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Sonar mosaicing of chain scenario

After the first successful tests with the ARIS sonar, the UdG team worked towards reproduction of the chain scenario of PANDORA project. A chain of 13 links and a total length of about 7 meters has been built simulating a real mooring chain.

chain scenario

Reproduction of the chain scenario at UdG’s water tank.

Before the first year review of the project, we conducted some experiments inside the UdG water tank to simulate inspection of the chain by means of sonar.

Girona-500, equipped with ARIS, was manually teleoperated along the chain gathering images at a short range to generate afterwards an acoustic mosaic of high resolution.

The following video summarizes the mosaicing process of the sonar images:

The figure below shows the obtained full chain mosaic:

chain mosaic

ARIS Forward-Looking Sonar: first tests

Last month the UdG team received a new piece of equipment for the PANDORA project: the ARIS Forward-Looking Sonar (FLS). This sonar generates high-resolution acoustic images at a near-video rate, and can play a key role on those underwater inspections where the water visibility does not allow the use of optical cameras. In the chain scenario of the PANDORA project, the process of cleaning the chain is prone to generate turbidity in the water which can difficult the algorithms taking control of the cleaning process itself as well as the subsequent inspection. By using a forward-looking sonar we plan to work with acoustic images and overcome this lack of visibility.
We have worked towards the development of an algorithm for the generation of acoustic mosaics and we have done some preliminar tests with the ARIS sonar in the water tank of the UdG. Although the sonar is still not integrated to Girona-500, it has been attached to the vehicle and we have used the ARIS commercial software to gather images of several small objects placed on the bottom of the water tank. The robot was driven in a zig-zag trajectory along three different tracklines gathering around 1500 different sonar frames. The developed mosaicing algorithm was able to register successfully a high number of frames, including many loop closures, achieving the consistent mosaic shown in the figure below.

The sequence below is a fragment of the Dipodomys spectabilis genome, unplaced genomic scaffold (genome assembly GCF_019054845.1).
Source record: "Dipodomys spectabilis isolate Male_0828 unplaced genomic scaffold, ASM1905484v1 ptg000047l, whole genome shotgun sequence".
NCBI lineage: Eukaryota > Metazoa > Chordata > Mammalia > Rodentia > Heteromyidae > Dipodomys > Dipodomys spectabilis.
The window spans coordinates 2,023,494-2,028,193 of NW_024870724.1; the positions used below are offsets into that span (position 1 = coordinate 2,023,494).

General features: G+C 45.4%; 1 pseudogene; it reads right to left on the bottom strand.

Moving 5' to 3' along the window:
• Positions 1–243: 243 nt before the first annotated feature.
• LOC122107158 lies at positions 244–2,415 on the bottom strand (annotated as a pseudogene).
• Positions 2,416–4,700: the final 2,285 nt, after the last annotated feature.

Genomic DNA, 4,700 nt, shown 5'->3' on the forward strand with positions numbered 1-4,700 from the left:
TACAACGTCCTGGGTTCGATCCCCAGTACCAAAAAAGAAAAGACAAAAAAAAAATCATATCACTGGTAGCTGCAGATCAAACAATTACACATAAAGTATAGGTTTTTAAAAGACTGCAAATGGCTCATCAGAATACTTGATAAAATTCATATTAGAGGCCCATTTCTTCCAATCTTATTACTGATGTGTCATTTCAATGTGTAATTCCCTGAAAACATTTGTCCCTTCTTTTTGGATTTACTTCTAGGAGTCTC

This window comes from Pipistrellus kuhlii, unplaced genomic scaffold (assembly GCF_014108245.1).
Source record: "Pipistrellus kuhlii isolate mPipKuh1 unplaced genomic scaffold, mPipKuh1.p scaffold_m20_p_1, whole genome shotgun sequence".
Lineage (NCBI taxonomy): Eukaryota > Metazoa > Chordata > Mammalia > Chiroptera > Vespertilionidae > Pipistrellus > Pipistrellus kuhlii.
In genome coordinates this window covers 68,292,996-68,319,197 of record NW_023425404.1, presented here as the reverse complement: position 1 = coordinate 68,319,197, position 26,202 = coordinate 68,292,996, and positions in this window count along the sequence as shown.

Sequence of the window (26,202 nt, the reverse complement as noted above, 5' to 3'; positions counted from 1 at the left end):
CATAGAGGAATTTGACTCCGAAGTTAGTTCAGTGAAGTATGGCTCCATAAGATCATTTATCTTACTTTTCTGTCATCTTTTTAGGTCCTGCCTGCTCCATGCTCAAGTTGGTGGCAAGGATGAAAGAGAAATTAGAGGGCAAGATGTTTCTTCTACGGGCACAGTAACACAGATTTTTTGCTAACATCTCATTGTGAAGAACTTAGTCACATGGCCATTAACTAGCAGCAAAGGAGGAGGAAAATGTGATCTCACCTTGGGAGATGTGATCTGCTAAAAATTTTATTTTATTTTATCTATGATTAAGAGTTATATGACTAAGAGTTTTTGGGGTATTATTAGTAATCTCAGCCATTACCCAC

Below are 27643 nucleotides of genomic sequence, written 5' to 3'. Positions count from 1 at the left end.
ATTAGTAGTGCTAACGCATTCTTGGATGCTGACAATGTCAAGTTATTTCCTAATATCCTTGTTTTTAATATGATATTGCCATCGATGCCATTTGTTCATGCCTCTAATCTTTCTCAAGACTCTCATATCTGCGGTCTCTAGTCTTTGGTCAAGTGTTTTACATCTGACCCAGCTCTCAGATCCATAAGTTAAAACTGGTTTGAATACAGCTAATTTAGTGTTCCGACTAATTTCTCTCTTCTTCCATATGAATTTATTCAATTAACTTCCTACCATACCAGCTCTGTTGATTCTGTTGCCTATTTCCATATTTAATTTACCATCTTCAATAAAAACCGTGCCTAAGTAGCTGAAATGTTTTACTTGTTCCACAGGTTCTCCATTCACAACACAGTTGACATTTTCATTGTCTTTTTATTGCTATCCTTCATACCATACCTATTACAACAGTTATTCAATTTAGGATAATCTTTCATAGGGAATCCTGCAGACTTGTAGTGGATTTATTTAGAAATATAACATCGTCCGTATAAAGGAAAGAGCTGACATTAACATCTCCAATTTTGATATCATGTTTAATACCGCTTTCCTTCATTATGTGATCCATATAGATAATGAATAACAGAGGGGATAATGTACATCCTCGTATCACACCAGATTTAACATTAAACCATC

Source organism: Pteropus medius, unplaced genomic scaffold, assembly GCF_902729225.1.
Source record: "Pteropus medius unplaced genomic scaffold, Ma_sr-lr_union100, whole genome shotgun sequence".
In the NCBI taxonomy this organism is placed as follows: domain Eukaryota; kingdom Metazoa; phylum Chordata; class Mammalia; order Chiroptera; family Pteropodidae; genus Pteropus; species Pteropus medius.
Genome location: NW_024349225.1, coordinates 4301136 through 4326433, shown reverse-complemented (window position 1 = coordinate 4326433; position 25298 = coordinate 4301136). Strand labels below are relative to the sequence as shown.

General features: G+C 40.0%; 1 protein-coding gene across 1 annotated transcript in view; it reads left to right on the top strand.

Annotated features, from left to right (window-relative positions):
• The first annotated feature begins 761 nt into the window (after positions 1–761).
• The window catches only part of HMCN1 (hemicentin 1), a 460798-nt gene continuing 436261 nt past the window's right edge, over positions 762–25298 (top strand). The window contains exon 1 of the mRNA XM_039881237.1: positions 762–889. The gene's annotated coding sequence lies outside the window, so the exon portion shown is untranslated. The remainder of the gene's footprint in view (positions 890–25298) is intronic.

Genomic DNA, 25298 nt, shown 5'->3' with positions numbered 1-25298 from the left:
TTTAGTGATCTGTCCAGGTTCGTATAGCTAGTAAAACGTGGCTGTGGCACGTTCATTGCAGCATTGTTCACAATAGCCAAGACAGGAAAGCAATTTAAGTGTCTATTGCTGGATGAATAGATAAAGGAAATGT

Girona-500 with ARIS

Girona-500 with ARIS installed for the experiments.

Mosaic generated from ARIS frames

Mosaic generated from the ARIS frames.

Panel and Valve Detection

One of the problems to be addressed in the project is the detection and localisation of an underwater panel. The aim is to have the vehicle perform a valve-turning task autonomously once the location of the panel is known. Detection of the panel is performed by comparing images from the camera with a pre-defined template. A series of images of the panel are taken and the “best” image is selected for use as the template.

Panel template is taken from a close-up image of the panel. A mask is used to highlight the static marks on the panel and ignore the valve handles.

Valve detection is performed by first detecting the panel and making known of the rigid geometry to localise the valves with respect to the centre of the panel. To detect the orientation of the valves, a Hough transform is applied first to detect lines within a bounding box around each valve. The orientation of each valve is then obtained by searching for lines of specified minimum length within the bounding box.

The figures show the detected panel and valves highlighted with white lines at approximate distances 2m and 1m. The detection of valve orientation at large distances can be inaccurate and is only considered at short distances.